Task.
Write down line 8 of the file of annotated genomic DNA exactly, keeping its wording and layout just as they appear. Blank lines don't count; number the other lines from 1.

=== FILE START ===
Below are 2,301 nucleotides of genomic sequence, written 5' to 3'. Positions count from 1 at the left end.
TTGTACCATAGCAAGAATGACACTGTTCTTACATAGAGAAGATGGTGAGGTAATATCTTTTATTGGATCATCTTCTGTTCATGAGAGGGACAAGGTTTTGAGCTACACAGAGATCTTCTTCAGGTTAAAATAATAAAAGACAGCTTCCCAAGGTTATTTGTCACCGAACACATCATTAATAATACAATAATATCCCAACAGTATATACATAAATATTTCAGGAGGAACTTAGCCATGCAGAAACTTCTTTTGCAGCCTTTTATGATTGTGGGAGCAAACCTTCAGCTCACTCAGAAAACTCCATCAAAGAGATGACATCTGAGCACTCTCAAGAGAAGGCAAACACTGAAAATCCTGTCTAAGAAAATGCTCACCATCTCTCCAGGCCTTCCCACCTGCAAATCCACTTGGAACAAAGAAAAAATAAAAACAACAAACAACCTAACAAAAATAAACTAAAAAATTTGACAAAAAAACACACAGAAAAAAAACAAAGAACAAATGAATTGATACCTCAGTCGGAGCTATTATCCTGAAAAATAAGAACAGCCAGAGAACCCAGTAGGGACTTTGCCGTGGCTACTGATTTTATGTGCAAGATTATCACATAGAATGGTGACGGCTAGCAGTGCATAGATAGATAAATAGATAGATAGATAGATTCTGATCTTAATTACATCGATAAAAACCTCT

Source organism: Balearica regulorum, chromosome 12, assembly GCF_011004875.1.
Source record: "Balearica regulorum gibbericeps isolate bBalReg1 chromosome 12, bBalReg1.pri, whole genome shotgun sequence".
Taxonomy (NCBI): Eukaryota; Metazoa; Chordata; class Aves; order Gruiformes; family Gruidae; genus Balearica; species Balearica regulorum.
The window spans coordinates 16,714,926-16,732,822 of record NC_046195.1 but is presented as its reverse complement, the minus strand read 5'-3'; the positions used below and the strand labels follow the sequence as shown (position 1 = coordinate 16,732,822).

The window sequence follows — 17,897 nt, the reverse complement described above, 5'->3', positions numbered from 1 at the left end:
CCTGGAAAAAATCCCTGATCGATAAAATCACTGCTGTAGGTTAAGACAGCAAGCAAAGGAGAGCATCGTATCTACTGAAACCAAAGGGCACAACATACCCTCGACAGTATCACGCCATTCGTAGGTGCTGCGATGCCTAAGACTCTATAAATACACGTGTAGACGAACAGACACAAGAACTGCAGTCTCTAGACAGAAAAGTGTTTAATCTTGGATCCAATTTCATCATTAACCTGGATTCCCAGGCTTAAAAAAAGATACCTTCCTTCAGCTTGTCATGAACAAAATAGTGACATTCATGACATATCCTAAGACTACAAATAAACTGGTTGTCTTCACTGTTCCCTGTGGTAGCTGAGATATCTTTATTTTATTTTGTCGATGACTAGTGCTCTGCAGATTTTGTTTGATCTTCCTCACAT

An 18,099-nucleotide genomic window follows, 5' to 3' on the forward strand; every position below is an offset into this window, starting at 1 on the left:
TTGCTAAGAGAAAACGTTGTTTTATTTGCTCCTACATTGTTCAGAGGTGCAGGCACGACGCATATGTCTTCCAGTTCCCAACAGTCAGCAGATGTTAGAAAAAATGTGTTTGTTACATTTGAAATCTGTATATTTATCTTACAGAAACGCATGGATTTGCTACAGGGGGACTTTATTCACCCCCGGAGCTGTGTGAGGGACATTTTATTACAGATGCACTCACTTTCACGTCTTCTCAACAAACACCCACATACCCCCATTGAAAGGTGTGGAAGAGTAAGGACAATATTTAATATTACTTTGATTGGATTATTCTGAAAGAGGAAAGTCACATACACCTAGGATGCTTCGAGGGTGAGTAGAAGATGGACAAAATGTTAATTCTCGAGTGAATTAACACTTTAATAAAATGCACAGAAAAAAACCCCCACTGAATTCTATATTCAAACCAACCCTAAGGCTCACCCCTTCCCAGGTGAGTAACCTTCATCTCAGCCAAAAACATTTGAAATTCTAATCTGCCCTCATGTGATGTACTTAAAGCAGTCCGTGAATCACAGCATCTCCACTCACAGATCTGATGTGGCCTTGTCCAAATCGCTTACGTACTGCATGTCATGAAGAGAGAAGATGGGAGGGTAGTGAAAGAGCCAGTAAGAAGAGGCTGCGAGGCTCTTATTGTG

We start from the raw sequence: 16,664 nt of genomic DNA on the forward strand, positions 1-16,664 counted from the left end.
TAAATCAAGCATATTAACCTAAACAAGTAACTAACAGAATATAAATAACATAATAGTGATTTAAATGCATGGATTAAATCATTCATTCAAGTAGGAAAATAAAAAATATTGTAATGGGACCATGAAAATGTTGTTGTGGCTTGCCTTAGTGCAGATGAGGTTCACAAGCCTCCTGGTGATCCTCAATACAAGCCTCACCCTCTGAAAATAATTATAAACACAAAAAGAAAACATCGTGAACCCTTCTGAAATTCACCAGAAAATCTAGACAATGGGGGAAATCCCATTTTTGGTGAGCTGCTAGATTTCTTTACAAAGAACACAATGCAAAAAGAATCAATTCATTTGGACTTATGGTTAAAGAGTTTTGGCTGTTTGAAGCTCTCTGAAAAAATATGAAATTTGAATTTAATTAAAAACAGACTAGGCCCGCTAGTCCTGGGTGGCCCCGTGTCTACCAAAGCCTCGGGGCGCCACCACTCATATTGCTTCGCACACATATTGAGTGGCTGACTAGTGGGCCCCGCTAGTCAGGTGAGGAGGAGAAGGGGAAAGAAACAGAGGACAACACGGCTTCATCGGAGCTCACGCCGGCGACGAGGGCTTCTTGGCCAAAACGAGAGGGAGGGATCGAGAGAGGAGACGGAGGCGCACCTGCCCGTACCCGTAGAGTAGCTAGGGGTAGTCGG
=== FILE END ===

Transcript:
CCTGGAAAAAATCCCTGATCGATAAAATCACTGCTGTAGGTTAAGACAGCAAGCAAAGGAGAGCATCGTATCTACTGAAACCAAAGGGCACAACATACCCTCGACAGTATCACGCCATTCGTAGGTGCTGCGATGCCTAAGACTCTATAAATACACGTGTAGACGAACAGACACAAGAACTGCAGTCTCTAGACAGAAAAGTGTTTAATCTTGGATCCAATTTCATCATTAACCTGGATTCCCAGGCTTAAAAAAAGATACCTTCCTTCAGCTTGTCATGAACAAAATAGTGACATTCATGACATATCCTAAGACTACAAATAAACTGGTTGTCTTCACTGTTCCCTGTGGTAGCTGAGATATCTTTATTTTATTTTGTCGATGACTAGTGCTCTGCAGATTTTGTTTGATCTTCCTCACAT